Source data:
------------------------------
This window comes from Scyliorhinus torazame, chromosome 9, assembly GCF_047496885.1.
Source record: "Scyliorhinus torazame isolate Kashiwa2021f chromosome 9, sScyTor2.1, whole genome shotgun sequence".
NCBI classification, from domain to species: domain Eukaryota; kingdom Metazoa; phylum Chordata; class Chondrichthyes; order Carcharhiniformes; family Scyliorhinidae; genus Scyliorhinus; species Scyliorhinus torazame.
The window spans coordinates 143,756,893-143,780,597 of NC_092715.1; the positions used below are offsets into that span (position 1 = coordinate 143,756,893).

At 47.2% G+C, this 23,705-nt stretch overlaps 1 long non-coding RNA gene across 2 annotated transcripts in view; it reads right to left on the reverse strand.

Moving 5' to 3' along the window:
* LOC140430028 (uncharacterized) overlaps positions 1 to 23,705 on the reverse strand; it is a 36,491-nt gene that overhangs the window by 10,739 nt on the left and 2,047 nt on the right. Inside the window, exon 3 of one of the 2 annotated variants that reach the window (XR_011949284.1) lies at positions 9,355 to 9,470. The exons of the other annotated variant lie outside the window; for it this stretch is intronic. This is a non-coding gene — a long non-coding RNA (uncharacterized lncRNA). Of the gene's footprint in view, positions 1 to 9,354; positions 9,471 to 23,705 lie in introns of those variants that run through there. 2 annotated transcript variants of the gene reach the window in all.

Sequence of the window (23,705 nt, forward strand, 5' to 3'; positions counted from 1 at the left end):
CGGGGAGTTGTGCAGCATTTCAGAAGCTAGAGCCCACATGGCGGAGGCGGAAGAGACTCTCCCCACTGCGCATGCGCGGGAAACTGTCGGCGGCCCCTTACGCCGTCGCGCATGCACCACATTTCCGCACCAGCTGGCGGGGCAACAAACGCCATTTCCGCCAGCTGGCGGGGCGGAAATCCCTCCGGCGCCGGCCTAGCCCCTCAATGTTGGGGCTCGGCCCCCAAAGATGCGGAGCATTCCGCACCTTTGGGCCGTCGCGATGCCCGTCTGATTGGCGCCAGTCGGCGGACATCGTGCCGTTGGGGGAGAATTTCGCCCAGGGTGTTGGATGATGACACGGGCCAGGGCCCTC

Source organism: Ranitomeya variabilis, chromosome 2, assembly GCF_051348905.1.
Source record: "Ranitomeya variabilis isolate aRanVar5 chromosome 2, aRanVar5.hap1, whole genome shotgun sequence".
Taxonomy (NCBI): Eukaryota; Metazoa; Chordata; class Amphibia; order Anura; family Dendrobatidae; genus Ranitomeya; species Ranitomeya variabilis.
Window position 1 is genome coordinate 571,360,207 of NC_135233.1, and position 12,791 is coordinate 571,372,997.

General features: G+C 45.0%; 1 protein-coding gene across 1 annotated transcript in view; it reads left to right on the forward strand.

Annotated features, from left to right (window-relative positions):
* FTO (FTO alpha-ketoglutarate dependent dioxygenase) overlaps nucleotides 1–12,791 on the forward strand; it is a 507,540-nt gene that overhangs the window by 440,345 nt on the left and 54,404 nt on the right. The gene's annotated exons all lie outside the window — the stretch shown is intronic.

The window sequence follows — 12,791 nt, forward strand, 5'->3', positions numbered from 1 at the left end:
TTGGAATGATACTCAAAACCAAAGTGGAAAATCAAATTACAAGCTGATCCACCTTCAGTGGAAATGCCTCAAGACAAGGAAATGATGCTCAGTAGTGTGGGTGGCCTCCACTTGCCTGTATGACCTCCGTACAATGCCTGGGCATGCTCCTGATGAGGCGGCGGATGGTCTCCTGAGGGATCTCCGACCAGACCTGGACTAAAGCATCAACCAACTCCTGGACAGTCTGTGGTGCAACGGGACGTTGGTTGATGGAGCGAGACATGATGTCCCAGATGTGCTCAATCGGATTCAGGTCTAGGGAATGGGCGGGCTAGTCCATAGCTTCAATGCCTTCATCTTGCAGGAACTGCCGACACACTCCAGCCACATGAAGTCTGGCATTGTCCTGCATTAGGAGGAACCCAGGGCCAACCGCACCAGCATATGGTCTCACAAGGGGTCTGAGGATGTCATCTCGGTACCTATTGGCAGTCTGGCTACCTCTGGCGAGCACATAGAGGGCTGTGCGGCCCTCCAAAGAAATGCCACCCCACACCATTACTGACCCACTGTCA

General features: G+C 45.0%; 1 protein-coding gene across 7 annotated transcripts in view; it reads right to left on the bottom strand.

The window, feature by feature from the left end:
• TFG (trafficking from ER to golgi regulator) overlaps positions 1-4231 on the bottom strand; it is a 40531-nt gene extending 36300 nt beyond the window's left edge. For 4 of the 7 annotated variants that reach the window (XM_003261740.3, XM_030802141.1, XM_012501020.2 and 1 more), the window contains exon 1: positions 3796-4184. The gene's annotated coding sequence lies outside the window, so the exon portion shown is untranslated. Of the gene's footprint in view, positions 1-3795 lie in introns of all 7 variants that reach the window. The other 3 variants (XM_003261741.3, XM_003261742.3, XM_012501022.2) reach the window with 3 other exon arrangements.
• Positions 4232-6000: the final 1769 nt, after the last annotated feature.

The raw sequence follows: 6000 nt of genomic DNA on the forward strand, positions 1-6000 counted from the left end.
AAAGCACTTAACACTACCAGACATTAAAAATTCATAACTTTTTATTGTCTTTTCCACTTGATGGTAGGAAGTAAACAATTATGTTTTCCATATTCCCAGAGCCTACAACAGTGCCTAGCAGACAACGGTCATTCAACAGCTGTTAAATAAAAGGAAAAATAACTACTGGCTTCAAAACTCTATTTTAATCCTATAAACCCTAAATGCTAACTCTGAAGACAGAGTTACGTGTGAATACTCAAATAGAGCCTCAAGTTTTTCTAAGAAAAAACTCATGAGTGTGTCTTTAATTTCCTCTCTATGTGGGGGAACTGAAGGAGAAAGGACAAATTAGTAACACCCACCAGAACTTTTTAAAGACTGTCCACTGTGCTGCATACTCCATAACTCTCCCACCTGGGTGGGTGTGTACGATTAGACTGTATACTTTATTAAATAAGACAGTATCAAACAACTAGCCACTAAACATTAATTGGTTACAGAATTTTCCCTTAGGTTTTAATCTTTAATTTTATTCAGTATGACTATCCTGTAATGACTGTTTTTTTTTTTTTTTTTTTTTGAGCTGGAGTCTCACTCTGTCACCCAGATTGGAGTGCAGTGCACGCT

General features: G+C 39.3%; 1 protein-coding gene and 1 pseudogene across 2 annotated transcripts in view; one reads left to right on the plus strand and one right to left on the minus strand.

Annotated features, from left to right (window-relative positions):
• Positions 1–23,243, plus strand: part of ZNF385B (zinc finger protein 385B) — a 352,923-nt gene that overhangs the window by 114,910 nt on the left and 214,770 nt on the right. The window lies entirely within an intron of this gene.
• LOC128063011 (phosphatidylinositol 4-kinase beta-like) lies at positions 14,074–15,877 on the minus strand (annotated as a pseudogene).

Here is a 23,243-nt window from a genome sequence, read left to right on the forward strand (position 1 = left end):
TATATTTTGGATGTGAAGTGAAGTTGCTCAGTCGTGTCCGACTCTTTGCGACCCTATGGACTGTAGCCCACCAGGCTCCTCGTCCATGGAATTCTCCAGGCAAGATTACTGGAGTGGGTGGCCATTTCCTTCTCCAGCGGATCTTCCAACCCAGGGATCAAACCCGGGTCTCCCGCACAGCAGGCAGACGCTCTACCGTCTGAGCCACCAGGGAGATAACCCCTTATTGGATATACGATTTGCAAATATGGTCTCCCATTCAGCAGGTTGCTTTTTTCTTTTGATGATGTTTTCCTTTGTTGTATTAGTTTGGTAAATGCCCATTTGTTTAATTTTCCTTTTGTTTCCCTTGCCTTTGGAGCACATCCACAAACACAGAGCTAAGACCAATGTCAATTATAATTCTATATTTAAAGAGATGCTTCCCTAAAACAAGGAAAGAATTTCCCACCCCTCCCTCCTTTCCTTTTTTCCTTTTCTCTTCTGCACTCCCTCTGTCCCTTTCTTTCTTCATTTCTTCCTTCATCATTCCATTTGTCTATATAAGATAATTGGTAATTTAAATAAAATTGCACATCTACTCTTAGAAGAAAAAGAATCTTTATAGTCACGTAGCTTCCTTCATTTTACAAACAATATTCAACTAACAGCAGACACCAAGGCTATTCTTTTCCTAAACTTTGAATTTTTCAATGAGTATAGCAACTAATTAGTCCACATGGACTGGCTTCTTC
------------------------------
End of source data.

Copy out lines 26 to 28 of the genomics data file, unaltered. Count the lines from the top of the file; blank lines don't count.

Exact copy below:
Annotated features, from left to right (window-relative positions):
• Positions 1–23,243, plus strand: part of ZNF385B (zinc finger protein 385B) — a 352,923-nt gene that overhangs the window by 114,910 nt on the left and 214,770 nt on the right. The window lies entirely within an intron of this gene.
• LOC128063011 (phosphatidylinositol 4-kinase beta-like) lies at positions 14,074–15,877 on the minus strand (annotated as a pseudogene).